Follow this link or click any of the pictures: Memories of Honde Valley, Wamba tea estate and Aberfoyle Lodge
Category Archives: Uncategorized
I only had the 35mm lens on so there is not enough resolution for full size images.
Troutbeck (School) to Nyanga to Troutbeck (School): there and back again.
This is a bit hard core, but it will make you feel just like a hobbit on a very long journey.
Turns out to be 28 kms of walking and 900+ metres of combined ascending. The vertical height difference being 500m between the school and Nyangani Park. 3.5 hours on the way down and 4 hours on the way back. The longest stretch was the flattish section of the whole valley, National Park and Bepe Park, which seems to take half-an-hour longer than it ‘should’.
Plenty of Shona stone work: terracing and walls all through the upper reaches of the valley, with one amazing find – an intact rectangular hole through to the tunnel underneath; just like the one in the poorly named ‘Shona Pit Structures’ in the main National Park.
After visiting in Nyanga you make the brave decision to walk back up!
Walks in Nyanga
Here are links to four or five walks that you should consider seriously in order to fully explore the town of Nyanga. There is much more to offer than stopping to pick up provisions.
First: Nyamhuka Hill. One hour at most will get you up and back with some of the best photos ever on your phone or camera. I’m sure the special ‘selfie’ cameras will be in use too!
Second: Bepe Peak. Three hours or more. Fairly easy to get up, if you are fit, from the end of the Bepe Park road.
Third: The adventure day – Nyamakanga Mountain. Five hours. Route finding required through the lower sections on the way up. Just look at the pictures though:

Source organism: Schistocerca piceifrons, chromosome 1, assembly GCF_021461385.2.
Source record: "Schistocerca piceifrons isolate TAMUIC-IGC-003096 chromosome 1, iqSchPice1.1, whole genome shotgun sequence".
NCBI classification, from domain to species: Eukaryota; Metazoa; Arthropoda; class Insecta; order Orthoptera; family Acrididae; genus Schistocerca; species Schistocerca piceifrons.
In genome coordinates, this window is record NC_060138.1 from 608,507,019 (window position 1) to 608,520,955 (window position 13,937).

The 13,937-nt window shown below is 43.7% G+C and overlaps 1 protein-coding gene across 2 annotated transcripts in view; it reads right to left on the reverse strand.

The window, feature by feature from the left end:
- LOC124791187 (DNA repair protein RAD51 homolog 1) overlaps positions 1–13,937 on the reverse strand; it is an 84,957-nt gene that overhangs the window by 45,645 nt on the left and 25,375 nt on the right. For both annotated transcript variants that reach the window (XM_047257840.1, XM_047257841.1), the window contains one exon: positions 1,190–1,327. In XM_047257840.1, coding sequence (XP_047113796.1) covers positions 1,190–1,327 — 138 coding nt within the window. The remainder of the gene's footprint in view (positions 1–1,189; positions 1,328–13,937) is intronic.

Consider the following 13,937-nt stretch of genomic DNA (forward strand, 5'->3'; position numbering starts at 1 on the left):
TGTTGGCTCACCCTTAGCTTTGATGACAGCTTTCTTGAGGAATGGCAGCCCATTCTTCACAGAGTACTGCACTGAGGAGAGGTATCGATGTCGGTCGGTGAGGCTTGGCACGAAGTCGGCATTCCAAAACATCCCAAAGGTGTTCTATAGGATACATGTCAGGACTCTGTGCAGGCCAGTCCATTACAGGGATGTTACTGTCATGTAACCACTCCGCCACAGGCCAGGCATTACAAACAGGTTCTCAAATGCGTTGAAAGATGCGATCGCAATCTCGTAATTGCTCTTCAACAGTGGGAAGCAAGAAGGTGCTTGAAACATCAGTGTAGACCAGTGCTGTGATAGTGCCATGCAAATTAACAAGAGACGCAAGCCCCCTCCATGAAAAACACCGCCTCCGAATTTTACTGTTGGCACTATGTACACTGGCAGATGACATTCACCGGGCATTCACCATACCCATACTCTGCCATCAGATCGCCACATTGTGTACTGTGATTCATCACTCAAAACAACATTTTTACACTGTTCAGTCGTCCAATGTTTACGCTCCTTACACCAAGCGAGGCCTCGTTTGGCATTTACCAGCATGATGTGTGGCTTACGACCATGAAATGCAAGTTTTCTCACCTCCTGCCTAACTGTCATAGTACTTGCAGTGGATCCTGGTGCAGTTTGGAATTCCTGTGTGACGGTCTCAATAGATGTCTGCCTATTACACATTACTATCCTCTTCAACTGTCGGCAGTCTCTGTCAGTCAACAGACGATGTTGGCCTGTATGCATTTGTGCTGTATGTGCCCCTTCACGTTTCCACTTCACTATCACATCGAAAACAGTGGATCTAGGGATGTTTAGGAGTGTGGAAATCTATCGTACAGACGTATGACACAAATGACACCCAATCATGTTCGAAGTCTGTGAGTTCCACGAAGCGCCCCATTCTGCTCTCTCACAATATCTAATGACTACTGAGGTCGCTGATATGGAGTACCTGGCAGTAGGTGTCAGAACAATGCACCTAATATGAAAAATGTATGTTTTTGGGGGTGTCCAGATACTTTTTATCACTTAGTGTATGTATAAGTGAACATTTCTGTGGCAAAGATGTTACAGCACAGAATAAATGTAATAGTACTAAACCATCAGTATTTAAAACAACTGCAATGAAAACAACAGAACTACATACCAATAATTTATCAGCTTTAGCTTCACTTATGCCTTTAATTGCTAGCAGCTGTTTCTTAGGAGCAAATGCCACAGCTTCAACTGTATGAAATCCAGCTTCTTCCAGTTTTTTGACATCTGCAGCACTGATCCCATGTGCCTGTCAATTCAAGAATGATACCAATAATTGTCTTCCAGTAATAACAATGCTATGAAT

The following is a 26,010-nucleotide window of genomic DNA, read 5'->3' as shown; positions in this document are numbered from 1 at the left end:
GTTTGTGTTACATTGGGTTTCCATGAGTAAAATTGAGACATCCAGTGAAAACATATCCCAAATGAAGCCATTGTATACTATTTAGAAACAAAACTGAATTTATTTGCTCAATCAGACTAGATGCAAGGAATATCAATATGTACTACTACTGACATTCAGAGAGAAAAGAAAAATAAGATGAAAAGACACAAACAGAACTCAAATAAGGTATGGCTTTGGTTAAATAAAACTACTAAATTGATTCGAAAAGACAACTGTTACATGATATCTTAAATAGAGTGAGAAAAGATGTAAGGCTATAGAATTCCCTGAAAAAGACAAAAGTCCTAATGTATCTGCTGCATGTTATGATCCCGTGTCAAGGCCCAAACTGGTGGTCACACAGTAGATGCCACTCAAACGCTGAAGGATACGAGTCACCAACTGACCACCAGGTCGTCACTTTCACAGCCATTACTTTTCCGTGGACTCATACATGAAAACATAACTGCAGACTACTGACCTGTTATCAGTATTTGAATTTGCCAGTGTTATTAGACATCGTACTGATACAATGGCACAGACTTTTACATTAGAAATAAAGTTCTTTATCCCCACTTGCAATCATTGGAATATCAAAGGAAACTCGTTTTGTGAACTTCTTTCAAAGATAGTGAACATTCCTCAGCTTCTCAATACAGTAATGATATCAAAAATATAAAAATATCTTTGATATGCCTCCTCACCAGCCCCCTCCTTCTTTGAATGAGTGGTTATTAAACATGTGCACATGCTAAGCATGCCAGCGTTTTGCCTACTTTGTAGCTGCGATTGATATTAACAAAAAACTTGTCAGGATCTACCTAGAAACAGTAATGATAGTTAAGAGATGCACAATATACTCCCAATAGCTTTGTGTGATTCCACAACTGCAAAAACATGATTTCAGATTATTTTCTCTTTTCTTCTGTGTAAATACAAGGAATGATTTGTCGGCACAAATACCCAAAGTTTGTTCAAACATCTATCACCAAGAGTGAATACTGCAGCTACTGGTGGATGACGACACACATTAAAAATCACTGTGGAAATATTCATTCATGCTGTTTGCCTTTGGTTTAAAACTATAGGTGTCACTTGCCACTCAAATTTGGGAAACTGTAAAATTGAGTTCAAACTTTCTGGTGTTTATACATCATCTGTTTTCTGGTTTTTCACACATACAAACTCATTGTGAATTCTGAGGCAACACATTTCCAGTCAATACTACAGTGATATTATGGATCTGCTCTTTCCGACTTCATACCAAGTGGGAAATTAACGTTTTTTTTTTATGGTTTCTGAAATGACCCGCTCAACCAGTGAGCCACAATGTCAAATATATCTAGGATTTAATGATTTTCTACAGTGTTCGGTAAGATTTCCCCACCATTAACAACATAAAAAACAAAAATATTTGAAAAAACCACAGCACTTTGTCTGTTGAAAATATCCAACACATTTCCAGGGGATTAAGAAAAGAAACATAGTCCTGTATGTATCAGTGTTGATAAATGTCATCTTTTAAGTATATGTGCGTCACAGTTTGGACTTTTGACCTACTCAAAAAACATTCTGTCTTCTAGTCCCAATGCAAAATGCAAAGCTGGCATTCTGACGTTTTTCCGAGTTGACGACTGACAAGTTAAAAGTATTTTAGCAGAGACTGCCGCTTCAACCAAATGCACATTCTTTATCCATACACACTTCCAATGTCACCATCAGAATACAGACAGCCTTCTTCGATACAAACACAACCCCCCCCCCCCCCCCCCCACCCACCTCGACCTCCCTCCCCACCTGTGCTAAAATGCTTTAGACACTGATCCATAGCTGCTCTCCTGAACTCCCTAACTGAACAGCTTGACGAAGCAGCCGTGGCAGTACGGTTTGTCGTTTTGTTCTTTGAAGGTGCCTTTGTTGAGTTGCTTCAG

Walk four will take you up from Nyanga onto the escarpment in the Connemara area. Slight scramble required at the top.
Then there is Nyanga Rock. One for you to figure out.
Nyangwe Fort, Nyanga National Park
The lesser visited, far more extensive and much wilder of the two forts on offer in the National Park. The path in is a bit of a bear – retract / pull in your wing mirrors (medium wattle encroaching the side of the track) and raise the suspension / use a high clearance vehicle (small wattle and scrub down the middle of the track will brush off the mud). The car park is a single track turning circle which could be awkward if more than one party or car want to leave early.
Recently trodden down human ‘pathways’ were the only clue to a tough-going, bumpy, wide circumnavigation of the obvious walls starting at the west side. Some loop holes remaining, with flat lintels above – see pics. Looked like additional walls or terraces submerged by vegetation or earth on this western side. Some exotic plants including an unavoidable manic succulent type thing underfoot and these yellow flowers everywhere.
Nyangombe Falls, Nyanga National Park
This good – even in the dry season!